## Abstract

A benchmark problem in active aerodynamic flow control, suppression of strong pressure oscillations induced by flow over a shallow cavity, is addressed in this paper. Proper orthogonal decomposition and Galerkin projection techniques are used to obtain a reduced-order model of the flow dynamics from experimental data. The model is made amenable to control design by means of a control separation technique, which makes the control input appear explicitly in the equations. A prediction model based on quadratic stochastic estimation correlates flow field data with surface pressure measurements, so that the latter can be used to reconstruct the state of the model in real time. The focus of this paper is on the controller design and implementation. A linear-quadratic optimal controller is designed on the basis of the reduced-order model to suppress the cavity flow resonance. To account for the limitation on the magnitude of the control signal imposed by the actuator, the control action is modified by a scaling factor, which plays the role of a bifurcation parameter for the closed-loop system. Experimental results, in qualitative agreement with the theoretical analysis, show that the controller achieves a significant attenuation of the resonant tone with a redistribution of the energy into other frequencies, and exhibits a certain degree of robustness when operating in off-design conditions.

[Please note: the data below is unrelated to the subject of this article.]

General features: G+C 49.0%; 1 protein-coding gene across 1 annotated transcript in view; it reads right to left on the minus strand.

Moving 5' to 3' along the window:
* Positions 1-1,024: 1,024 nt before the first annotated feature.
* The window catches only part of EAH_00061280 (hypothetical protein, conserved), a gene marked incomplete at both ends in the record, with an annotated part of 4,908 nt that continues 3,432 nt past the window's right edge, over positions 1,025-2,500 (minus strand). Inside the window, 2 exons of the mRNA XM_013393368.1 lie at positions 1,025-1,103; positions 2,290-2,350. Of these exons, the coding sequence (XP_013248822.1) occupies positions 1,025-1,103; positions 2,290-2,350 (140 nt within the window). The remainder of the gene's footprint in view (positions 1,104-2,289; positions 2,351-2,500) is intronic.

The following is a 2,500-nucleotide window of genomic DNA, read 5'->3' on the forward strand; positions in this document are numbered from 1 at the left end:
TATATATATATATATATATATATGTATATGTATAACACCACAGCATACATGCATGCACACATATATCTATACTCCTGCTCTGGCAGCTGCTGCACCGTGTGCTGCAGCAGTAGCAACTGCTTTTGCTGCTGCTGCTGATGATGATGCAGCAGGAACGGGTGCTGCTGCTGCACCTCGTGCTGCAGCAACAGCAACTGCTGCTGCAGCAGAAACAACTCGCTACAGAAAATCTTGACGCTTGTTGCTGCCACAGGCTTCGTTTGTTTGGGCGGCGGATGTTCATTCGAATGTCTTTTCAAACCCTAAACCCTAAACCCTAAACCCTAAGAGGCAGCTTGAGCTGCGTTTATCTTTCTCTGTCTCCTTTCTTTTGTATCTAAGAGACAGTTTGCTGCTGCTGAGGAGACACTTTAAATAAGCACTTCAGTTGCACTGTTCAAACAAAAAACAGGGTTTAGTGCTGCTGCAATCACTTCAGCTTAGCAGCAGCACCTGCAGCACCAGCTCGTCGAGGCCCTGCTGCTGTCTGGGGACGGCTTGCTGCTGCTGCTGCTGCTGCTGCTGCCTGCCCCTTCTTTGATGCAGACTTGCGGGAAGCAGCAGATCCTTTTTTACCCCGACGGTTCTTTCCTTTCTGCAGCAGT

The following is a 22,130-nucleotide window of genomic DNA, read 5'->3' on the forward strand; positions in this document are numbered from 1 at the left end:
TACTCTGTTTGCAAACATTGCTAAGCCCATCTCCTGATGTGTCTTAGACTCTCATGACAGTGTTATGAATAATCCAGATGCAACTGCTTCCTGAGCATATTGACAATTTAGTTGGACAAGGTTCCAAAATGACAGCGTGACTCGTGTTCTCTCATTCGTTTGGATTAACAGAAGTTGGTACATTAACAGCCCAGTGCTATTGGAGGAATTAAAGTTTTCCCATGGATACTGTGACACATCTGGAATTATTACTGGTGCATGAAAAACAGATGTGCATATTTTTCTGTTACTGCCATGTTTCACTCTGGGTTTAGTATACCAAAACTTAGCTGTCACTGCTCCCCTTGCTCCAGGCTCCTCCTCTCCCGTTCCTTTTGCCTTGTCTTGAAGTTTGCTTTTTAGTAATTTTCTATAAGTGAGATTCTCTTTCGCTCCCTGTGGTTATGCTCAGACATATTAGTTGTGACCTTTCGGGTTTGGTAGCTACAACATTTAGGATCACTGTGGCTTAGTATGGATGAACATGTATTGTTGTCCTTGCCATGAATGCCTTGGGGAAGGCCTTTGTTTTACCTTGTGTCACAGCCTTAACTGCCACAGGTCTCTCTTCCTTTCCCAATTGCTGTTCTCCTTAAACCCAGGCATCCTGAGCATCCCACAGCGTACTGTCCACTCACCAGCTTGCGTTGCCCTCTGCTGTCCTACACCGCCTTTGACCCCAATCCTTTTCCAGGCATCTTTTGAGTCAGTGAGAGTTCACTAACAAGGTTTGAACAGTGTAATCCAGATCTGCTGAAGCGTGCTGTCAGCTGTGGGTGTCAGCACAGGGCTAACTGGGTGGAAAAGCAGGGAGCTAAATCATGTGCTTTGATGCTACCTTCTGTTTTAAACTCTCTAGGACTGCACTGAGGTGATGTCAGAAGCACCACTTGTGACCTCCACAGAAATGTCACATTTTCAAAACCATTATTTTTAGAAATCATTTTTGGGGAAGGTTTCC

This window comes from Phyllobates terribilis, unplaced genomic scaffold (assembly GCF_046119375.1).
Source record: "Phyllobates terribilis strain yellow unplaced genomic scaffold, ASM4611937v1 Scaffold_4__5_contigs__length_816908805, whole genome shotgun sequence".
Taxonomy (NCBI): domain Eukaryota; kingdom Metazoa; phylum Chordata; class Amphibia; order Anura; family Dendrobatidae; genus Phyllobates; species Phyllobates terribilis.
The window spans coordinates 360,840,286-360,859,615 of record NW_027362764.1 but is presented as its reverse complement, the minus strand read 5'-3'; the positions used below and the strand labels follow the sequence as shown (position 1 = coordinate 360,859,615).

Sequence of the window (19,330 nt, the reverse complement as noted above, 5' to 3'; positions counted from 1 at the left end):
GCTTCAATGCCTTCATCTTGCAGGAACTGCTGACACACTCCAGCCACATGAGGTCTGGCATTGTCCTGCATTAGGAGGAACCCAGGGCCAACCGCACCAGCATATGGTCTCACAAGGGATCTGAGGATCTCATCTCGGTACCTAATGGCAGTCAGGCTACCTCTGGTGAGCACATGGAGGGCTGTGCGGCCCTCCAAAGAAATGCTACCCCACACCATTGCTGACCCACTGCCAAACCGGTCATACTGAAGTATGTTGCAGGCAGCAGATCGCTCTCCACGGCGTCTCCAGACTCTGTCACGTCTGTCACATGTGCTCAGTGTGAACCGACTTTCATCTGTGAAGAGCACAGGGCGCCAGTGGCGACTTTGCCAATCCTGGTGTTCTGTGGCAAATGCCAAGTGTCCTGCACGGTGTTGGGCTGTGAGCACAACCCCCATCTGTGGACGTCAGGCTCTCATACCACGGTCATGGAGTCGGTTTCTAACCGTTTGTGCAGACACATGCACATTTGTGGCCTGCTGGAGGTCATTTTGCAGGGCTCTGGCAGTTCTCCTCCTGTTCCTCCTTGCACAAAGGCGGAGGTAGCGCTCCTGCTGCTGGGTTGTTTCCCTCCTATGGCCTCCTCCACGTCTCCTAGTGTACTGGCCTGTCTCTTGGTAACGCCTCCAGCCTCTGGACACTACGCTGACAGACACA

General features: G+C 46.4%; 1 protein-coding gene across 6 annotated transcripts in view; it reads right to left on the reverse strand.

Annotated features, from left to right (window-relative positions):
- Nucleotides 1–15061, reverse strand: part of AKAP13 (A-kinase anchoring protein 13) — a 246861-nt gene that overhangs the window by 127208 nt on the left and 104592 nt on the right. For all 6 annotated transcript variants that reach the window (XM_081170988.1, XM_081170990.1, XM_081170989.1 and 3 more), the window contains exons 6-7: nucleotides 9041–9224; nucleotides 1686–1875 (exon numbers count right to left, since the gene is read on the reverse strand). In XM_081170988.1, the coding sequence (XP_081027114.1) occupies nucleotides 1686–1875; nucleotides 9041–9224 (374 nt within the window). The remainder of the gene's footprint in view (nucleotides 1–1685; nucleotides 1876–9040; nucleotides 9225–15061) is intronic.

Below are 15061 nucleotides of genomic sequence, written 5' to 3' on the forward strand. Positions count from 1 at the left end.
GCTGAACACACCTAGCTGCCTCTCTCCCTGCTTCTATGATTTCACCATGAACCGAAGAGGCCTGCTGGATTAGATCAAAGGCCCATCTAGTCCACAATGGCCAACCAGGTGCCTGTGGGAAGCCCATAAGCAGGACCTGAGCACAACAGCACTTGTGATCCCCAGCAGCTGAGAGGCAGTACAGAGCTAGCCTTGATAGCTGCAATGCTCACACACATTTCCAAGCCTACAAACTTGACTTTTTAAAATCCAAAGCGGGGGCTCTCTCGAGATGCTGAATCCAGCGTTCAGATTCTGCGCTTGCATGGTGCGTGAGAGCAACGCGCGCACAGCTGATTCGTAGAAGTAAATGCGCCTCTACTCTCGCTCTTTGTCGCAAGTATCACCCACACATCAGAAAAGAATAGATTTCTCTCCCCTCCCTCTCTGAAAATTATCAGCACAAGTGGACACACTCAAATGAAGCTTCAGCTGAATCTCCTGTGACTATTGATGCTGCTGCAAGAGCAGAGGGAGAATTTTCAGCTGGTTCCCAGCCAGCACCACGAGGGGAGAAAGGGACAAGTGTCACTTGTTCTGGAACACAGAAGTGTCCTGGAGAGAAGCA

Original language | English (US) |
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Pages (from-to) | 70-91 |

Number of pages | 22 |

Journal | Applied and Computational Mathematics |

Volume | 8 |

Issue number | 1 |

State | Published - Sep 18 2009 |

Externally published | Yes |

## Keywords

- Cavity flow resonance
- Feedback control
- Mathematical modeling
- Subsonic flows

## ASJC Scopus subject areas

- Computational Mathematics
- Applied Mathematics